Today, the District will be presenting its Second Financial Interim Report where they certify whether or not they are able to meet their financial obligations for the remainder of the fiscal year and the two subsequent years as of January 31, 2021. The District has retained their “qualified” certification since the First Interim. Overall, they will be financially stable for the remainder of this school year (meaning, their expenses do not exceed their revenue). However, they must take timely actions in the coming months by June 30, 2021 in order to remain solvent in the subsequent years.
At the last Board meeting, the District introduced a first read of its Budget Reduction Option and Bridge Plan, a short-term, one-year solution that would allow the district to avoid the anticipated $16M in cuts from next school year’s budget, largely due to the additional COVID relief revenue the District received from the feds and state. If this plan is passed, the District won’t need to make budget cuts in 2021-22, however, long-term challenges remain, such as concerns around enrollment and ADA decline in 2021-22 that will affect the 2022-23 budget.
The District will continue to develop the Budget for 2021-22 to ensure the long-term fiscal solvency of the District. They will host a Special Board Meeting to discuss one-time funds on March 16th and is scheduled to present its Third Interim Financial Report on April 15th.
We want to recognize Chief Business Officer, Lisa Grant-Dawson, and her team for increasing community transparency of the District’s budget by sharing more regular budget updates and continuing to address and work on long-term solutions by anticipating upcoming financial complications and proposing ongoing solutions to ensure we continue to have a financially stable District that can allow for better student outcomes.
We encourage the District to continue to maintain transparency around the way they decide to spend one-time funds stemming from additional federal stimulus, the California state reopening measures, and the upcoming 2021-22 California budget to ensure those dollars are spent in a way that maximizes student learning.
In mid January Board President, Director Shanthi Gonzales introduced an enrollment policy that attempts to address the decline of enrollment of OUSD-operated schools over the last few decades. Since then, Director Gonzales has had multiple engagements with the community and will introduce an official first read of the Enrollment Stabilization policy tonight. The policy states that the decline of enrollment has led to multiple negative consequences: fewer students means fewer resources. As enrollment has declined OUSD has faced budget cuts, layoffs and difficult decisions to close and merge schools. This proposed policy calls for:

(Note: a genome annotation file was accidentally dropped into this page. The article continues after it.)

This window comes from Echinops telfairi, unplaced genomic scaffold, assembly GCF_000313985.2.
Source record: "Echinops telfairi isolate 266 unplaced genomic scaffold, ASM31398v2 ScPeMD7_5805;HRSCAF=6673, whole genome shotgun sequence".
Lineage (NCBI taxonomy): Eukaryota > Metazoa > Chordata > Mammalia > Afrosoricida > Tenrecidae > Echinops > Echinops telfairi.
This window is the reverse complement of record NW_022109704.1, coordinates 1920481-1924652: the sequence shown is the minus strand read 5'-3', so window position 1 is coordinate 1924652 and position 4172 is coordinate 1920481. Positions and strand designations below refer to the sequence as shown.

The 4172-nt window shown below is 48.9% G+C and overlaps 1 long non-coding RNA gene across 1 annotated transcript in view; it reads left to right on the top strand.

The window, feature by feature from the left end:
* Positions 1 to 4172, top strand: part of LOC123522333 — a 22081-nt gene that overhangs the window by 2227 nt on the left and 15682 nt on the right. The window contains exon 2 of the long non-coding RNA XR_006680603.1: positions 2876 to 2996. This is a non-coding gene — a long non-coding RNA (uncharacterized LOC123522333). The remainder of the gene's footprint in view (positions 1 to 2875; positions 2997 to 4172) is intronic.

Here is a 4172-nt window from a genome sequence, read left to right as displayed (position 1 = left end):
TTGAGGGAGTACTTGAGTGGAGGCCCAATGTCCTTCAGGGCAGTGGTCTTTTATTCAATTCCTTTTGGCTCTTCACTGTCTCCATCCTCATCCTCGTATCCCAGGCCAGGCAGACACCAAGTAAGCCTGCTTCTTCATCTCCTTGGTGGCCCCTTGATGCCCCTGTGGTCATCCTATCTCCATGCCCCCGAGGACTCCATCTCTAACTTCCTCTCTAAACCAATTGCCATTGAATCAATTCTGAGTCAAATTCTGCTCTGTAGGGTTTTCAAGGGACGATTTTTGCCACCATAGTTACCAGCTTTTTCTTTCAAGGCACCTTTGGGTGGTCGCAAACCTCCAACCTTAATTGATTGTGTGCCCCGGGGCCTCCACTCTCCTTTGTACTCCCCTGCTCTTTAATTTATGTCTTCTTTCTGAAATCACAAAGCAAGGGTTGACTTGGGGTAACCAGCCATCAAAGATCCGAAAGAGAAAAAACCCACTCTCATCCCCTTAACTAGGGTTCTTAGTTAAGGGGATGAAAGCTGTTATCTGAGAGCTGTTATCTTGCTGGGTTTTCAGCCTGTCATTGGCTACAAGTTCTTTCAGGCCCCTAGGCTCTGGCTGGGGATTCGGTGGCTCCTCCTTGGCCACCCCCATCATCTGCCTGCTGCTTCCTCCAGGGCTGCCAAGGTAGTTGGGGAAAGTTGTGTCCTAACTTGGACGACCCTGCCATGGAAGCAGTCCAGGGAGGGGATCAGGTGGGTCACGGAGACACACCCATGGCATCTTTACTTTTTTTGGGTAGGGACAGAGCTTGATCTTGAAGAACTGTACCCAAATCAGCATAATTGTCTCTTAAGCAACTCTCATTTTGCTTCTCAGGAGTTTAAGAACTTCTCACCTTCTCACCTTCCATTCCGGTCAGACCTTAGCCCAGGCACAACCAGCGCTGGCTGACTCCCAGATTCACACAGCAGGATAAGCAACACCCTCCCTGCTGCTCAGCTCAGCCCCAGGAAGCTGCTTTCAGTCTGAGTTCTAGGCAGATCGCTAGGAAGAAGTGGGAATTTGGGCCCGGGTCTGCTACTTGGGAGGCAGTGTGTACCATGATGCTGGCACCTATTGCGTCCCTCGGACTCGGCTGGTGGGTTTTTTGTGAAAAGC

- Dedicating central staff positions to supporting schools to reach out to families such as creating videos and other marketing materials, holding community events, and updating and maintaining school websites and social media accounts
- Having schools, board members and central departments to identify ways to support enrollment growth and stabilization such as creating an annual enrollment stabilization plan
- Identifying and implementing of strategies to make enrollment more accessible for OUSD families such as increasing language access and sending outreach materials to all families of rising TK and Kindergartners, 6th and 9th graders
- Prohibiting the District from using resources to promote enrollment in competing schools (including charter public schools and private schools), which applies to OUSD’s enrollment system, school maps, family guides and other enrollment materials, any OUSD website, OUSD facilities, enrollment fairs, and teacher recruitment events
The annual costs are estimated to be $1.5M. About $1.3M of the total costs would come from the marketing provisions such as the new required staffing, stipends for sites to enlist staff or parents in their outreach to families, and the budget for marketing activities. The remaining $200,000 would come from provisions that prohibit the use of District resources to support the enrollment or marketing of competing schools as the District would likely need to bear certain costs. The cost will most likely increase to an estimated $1.8 million in year two.
We agree with the board’s urgency to address the decline of enrollment over the past few decades and additional resources for OUSD schools to better market themselves to families–expanding equity by giving those schools that are typically under-resourced the means to showcase their school and community. However, this policy, as currently written, does not consider the root causes of enrollment declines in individual schools nor does it address underlying concerns that families have with the lack of quality options available. Additionally, it could make the enrollment process more complicated for families forcing them to use multiple online platforms to explore their school options instead of strengthening the current system that allows families to see all their options in one place.
We are also concerned that the estimated cost assumptions seem to assume the best case scenario outcomes and that the enrollment gains that were seen in previous small pilots at one grade level will hold true for the entire system. Especially after a year of pandemic, disruption, and parent frustration after a year of distance learning, it is unwise to make budget assumptions based on a best-case scenario.
Along with budget implications, we encourage the Board to listen to family voices before making a decision. Families are looking for a single simple system that allows them to look at all their public school options (both District and charter schools). The conversation needs to focus on ensuring quality school options for all students.